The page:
12 Nov Ethanol—There’s nothing to like
Posted Nov. 12, 2015 from Seattle, WA
Ed is expecting that the above ad will run in the A-section of the Seattle Times on Sunday, November 14, 2015.
The painful, awful thing about politics is taking a stand that you know will annoy wonderful & good people who happen to disagree with you. I know there are people like that who feel that Ethanol is a good thing and I find it deeply painful to disappoint them.
But Ethanol is a bad idea that has done a terrible harm to the natural world. Here’s the URL of a blog post from the Environmental Working Group that describes some of the damage it has done:
Had Ethanol ever been subjected to the rigors of the market, the vast amount of expensive land, water, chemical fertilizers, hauling and production costs would have sunk it immediately, but the mandate hid all those problems and costs.
The ad grew out of a fundraising party I attended in Seattle for the Rainforest Trust, a spectacularly effective organization that is low key in many ways. I buttonholed Dr. Paul Salaman and asked him about Ethanol. Hence the quote. Rainforest Trust gets sky-high marks from Charity Navigator and works with local organizations to save imperiled rainforest land in the tropics. Here is a URL:
What’s so wrong with the RFS (Required Fuel Standards) that mandate Ethanol in gasoline is precisely that they are a mandate. A subsidy for a product is usually a bad idea, but it is softly bad, ie. It doesn’t tend to wreak new havoc with the economy or environment the way a mandate can.
Think of the difference between a subsidy and a mandate in a hypothetical example involving my product.
Let’s government wants to increase the sales of Ed Newbold Art prints as a percentage of the market. A ridiculous example can illustrate the issue best.
First let’s say the government uses as a plain old subsidy. There are different ways to implement a subsidy that but let’s say it’s done this way: If a customer buys a $20 Newbold print and then reports it on their 1040 tax form at the end of the year they get $5 off on their taxes.
Make no mistake, this would be good for me. Depending on how much I promoted and marketed the subsidy, I could probably generate quite a few more sales than I otherwise would get. But if I received this subsidy, the first thing I would do might not be calling a Yacht broker. I still have to have an appealing product and just as prior to the subsidy, people have to actually want it.
However, if I get a mandate that’s a total game-changer and then I can call that yacht broker. Consider this mandate: Anyone who does a significant redecorating project in their house during the course of the year must purchase an Ed Newbold art print as part of the project.
People wonder why there is this hatred out there for Ethanol, and the mandate is the answer. If you hate Ed Newbold art prints, the subsidy still might not drive you into a rage. But the mandate forces you to consume and pay for a product you have no desire for or interest in, and you’d be quite right to be upset. The government is not allowing you to be a conscientious objector status against a particular product being sold on the market, the way you can conscientiously object to other products, such as sugar or cocaine. You may even like Newbold art prints but feel that you should not be forced to buy them.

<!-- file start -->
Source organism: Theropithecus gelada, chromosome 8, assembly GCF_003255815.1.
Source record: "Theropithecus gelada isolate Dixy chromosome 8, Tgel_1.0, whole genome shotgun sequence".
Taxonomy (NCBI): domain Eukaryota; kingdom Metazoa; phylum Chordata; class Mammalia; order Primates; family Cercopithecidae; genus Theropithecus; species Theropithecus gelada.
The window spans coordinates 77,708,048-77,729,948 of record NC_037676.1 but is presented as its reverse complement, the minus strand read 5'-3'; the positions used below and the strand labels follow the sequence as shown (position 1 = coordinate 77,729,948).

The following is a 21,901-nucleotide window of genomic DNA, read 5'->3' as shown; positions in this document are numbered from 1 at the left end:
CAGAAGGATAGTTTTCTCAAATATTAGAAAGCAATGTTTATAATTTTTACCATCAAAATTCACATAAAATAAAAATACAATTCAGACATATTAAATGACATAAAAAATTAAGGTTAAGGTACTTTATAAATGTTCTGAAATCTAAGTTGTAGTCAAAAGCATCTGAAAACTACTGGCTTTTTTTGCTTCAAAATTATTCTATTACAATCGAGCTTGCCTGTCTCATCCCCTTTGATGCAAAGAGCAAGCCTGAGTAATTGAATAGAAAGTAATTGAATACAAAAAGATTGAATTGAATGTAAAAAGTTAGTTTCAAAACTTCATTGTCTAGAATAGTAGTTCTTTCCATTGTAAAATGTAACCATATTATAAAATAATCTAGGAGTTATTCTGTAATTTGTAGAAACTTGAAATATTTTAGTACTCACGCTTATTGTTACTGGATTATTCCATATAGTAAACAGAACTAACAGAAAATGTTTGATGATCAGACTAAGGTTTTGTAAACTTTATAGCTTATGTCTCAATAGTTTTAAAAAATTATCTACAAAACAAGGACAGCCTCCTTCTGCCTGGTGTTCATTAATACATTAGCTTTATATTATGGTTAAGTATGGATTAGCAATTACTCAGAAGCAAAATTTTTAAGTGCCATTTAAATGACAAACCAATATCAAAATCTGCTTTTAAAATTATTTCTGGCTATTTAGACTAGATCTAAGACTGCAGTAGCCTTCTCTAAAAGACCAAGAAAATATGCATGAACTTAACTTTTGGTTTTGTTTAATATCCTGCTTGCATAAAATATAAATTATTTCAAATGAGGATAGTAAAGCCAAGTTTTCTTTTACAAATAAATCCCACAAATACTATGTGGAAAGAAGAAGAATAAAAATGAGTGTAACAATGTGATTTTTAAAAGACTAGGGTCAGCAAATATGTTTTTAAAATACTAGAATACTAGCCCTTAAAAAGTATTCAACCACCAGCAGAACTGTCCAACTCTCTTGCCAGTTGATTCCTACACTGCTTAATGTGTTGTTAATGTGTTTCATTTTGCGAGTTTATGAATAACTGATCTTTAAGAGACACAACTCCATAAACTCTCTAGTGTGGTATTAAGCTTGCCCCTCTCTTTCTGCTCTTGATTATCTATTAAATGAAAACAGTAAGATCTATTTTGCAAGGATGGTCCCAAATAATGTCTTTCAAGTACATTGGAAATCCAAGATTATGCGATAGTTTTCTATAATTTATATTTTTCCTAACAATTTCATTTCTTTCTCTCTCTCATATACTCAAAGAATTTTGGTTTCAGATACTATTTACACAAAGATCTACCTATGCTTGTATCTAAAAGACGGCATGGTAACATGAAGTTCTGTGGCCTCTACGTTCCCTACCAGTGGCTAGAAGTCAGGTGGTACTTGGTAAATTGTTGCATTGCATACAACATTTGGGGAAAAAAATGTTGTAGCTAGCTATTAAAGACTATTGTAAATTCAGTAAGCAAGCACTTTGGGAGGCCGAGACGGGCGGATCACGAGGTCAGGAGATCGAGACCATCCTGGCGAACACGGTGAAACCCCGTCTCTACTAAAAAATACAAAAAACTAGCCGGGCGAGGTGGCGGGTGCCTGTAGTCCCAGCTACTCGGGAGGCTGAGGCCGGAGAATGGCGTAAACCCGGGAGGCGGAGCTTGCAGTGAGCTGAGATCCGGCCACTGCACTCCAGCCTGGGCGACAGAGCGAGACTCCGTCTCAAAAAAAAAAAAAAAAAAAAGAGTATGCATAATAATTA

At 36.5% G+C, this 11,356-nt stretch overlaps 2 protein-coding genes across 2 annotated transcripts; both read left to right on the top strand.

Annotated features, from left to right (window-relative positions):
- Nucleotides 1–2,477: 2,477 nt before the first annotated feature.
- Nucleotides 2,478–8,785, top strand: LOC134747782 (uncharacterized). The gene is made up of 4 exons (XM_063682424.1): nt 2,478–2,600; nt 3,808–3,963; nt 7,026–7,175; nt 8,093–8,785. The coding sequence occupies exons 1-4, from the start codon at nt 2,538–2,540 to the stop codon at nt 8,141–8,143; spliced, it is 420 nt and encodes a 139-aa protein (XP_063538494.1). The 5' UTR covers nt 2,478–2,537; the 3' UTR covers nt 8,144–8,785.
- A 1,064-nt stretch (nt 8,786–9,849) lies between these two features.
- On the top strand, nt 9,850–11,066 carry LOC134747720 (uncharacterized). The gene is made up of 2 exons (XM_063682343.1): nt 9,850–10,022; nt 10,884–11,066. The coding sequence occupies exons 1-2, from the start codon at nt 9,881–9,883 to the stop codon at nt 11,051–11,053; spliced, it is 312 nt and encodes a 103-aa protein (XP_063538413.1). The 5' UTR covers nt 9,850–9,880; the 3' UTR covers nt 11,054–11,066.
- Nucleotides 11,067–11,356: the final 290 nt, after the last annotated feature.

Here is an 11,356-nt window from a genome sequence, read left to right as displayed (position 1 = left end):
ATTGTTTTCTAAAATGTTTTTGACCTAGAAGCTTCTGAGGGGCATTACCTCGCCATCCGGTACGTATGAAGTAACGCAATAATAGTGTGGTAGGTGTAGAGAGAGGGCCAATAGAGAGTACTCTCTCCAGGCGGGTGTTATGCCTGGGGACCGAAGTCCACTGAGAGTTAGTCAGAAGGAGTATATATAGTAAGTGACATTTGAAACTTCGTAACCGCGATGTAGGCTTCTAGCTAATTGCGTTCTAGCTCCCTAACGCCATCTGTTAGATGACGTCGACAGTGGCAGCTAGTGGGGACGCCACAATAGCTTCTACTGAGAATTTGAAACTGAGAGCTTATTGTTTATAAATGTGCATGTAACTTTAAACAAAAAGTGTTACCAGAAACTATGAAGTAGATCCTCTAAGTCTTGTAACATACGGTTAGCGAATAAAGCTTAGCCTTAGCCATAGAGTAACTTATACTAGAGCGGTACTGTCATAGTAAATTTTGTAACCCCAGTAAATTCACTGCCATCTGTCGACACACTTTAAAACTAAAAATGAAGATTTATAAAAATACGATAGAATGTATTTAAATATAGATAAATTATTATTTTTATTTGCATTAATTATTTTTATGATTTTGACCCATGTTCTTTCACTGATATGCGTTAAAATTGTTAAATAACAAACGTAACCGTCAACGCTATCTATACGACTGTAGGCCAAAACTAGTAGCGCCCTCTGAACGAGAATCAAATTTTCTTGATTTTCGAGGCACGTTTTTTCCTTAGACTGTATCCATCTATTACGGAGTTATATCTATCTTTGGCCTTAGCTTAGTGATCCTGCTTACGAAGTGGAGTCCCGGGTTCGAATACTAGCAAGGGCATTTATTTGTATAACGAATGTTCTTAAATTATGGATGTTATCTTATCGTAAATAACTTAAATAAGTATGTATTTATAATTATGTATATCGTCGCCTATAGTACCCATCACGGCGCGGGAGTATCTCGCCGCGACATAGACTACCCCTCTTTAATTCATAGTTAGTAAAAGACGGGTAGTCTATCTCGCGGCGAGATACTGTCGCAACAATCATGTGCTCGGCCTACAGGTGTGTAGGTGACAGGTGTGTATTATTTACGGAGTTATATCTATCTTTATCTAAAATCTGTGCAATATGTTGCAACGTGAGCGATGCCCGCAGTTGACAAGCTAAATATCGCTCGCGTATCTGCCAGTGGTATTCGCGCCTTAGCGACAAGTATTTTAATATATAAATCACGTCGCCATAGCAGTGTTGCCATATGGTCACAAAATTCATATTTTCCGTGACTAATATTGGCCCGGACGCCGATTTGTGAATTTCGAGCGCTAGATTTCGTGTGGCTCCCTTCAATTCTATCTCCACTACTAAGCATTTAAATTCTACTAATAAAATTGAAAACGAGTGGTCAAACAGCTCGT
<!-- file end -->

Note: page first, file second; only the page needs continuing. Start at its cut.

At a time when many people are choosing to support organic agriculture, notice there is no option for “Organic Ethanol.” Not that I want that. I want nothing to do with ethanol or any ag-biofuel or biodiesel or even cellulosic ethanol. But here is perhaps our single largest ag product and it doesn’t even have a small component of the market in organic production.
The Environmental movement has been partly disgraceful in its early support of ethanol. I was shocked back in the 90s when Washington Environmental Coalition came out for ethanol during the time when the “Go Green Think Yellow” ad campaign sponsored by Archer Daniels Midlands and others was all over the airwaves. We need a mea culpa from some of the organizations and we need the ones who have seen the light to become more aggressive about it.
The interest in cellulosic ethanol is unfortunate insofar as people aren’t first disassociating the two ideas: cellulosic ethanol and the mandate, which cellulosic ethanol, being in the royal line, would inherit from corn ethanol. Scientific American wrote an article on ethanol a while back and basically said, if they ever get cellulosic figured out, watch out, that will be the final end of all nature as we know it. Think about it: If there is a tree or a plant growing, cut it down, process it into ethanol and put it in your gas tank. It doesn’t have to be on arable land, it could be growing on the side of a mountain: Let’s let it rip! Why leave plants standing in the world anywhere?
The mandate is the cousin of other flawed approaches, the renewable standards, low-carbon standards, and cap and trade, which all set government up as the arbiter of what the solution to climate change will be. It may have an ugly name, but the Carbon tax is actually the market-based approach. For those who have studied economics, it’s a simple Pigovian tax–that is the government sets up a straightforward tax on an undesired pollutant and let’s the market simply react to that tax. A. C. Pigou, an economist who worked with market externalities such as pollution, is the derivation of the adjective. An example of a good Pigovian tax would be Inititiative 732 which is currently defying the experts and gaining enough signatures to go on the ballot in 2016.